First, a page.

If you are processing a bunch of data, grouping it, joining it, filtering it, then you should probably be using pig.
So go download that, and get it all setup. You need:
- Java 1.6 (with
- Hadoop (with
- pig (of course)
Put all the relevant stuff in your
So here's a simple pig script.
This registers a jar file and defines a custom UDF(User Defined Function) for doing whatever. It happens to be a log line parser function.
We load a bzipped log file from apache (it can just read the bzipped files! Wee!) and by using the
TextLoader, each line comes in as a
chararray (in pig terms, a string).
FOREACH line, run it through the parser function we defined ealier. We'll look at this shortly. We can now do some fun stuff, like
GROUP on the action, and generate the counts of all these things.
Okay so that might look a little weird, but if you read it, it makes perfect sense. Let's cover a few things before we get to the UDF fun.
In pig, the
GENERATE combination does sort of what it says. It's essentially the map function (and you should be familiar with map functions from the previous posts). For every thing in the bag (a bag is a pig datatype), generate something. In this case, we are telling pig to use our custom class to take the line, and generate some stuff (a tuple, actually).
Tuples and Schemas
Tuples are ordered groups of things, and in pig, the fields can be named. You see tuples in Haskell, lisp (I think), and other programming languages. In the scripts, the
logs variable represents a bunch of tuples, where each tuple is a single item, and that single item is named line. We got this because when we said:
logs = LOAD 'apache.log.bz2' USING TextLoader AS (line: chararray);
It's telling pig
Load the file and treat it as a text file, splitting on newlines, and give me a bunch of tuples, where each tuple has a single item that is a chararray named line.
You could load the file the same way, omitting the
AS (line: chararray) part, but then the resulting tuples would have no schema.
The schema is essentially type information about the tuple. You can have a tuple without a schema, but it's much more useful to have one, since you can refer to field by name, instead of by field number (like indexing an array).
User Defined Functions
A User Defined Function is exactly that; it's something you write that pig loads and uses. In this case, we are writing a Java class (Java is the only language you can use for this currently). For this example, we are going to write a function to parse a line in a log file and return a tuple so pig can then work its magic with the tuples. So normally this takes 30 minutes to bake, but I've got one already in the oven!
Play by play
Okay, first of all remember to add to your classpath the pig jar file. It's the
pig-VERSION-core.jar in the pig directory. Add it in Eclipse, or whatever, so when you compile it has access to everything.
Inherit your class from
EvalFunc<Tuple> since that's exactly what we are making: an
EvalFunc (as opposed to a filter function or something else) that returns a tuple.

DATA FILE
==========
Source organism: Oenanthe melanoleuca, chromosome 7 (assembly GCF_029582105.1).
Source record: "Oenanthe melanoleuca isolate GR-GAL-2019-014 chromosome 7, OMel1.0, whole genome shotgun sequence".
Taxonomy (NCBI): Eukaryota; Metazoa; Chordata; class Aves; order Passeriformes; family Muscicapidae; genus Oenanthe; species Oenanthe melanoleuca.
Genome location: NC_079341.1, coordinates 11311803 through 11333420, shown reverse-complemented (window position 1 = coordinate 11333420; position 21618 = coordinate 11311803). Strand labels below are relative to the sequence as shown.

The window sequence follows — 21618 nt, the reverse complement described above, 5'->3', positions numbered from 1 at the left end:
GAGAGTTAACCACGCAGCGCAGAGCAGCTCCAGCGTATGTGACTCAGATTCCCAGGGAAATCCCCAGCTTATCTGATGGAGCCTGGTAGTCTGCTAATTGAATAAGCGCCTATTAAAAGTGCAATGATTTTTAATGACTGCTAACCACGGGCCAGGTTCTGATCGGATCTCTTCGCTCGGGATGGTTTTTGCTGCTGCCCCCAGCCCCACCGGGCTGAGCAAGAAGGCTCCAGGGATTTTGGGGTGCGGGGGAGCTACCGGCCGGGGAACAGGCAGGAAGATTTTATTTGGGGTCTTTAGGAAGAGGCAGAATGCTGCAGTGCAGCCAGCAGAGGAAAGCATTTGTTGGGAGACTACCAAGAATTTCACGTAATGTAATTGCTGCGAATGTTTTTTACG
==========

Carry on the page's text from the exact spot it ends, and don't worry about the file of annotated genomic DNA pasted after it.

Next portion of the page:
The exec method is your main method that has to return the proper type (tuple in our case) and takes a tuple. We check to ensure the input tuple is nice, in that it exists and has only one item (the line of text). We can then get the first item and cast it to a
String so we can work with it.
We use a
try/catch block to handle errors and make sure we just return
null if there are any problems. If you return null, everything in the tuple is null so you can filter that out using standard pig stuff.
We use the
TupleFactory singleton to get a tuple, append our values in the order we want them to appear (in this case, just the HTTP method, IP address, and date), and return it. Yay!
I can haz schema?
Yes you can. You could write the schema in the pig script.
log_events = FOREACH logs GENERATE FLATTEN(Parser(line)) AS (action: chararray, ip: chararray, date: chararray);
This does have benefits, the main one being the schema is right there and you can see it. This makes writing the rest of the script a little easier, since you don't have to remember exactly what's in the tuples. The downside is you have to change code in two separate spots.
We decided to put the schema in the java class, so you can do some more programmatic things with it, and when you have to change it, it's right there next to the
exec method you are also changing.
Building a schema is a little epic in Java (verbose much?) but it's not terrible. We create a new schema, and add in the same order we added things in the
exec method, the names and types of the things we added.
- HTTP method: String/chararray
- IP address: String/chararray
- Date: String/chararray
You add to the new schema a
Schema.FieldSchema object where you specify the name (what you want to reference the field as in pig) and the type (a byte, but just use the
DataType enum values).
Now, if you
DESCRIBE log_events; in the pig shell, it will tell you the schema. You can also now use named indexes into the tuple, as with
GROUP log_events BY action to make your code more readable.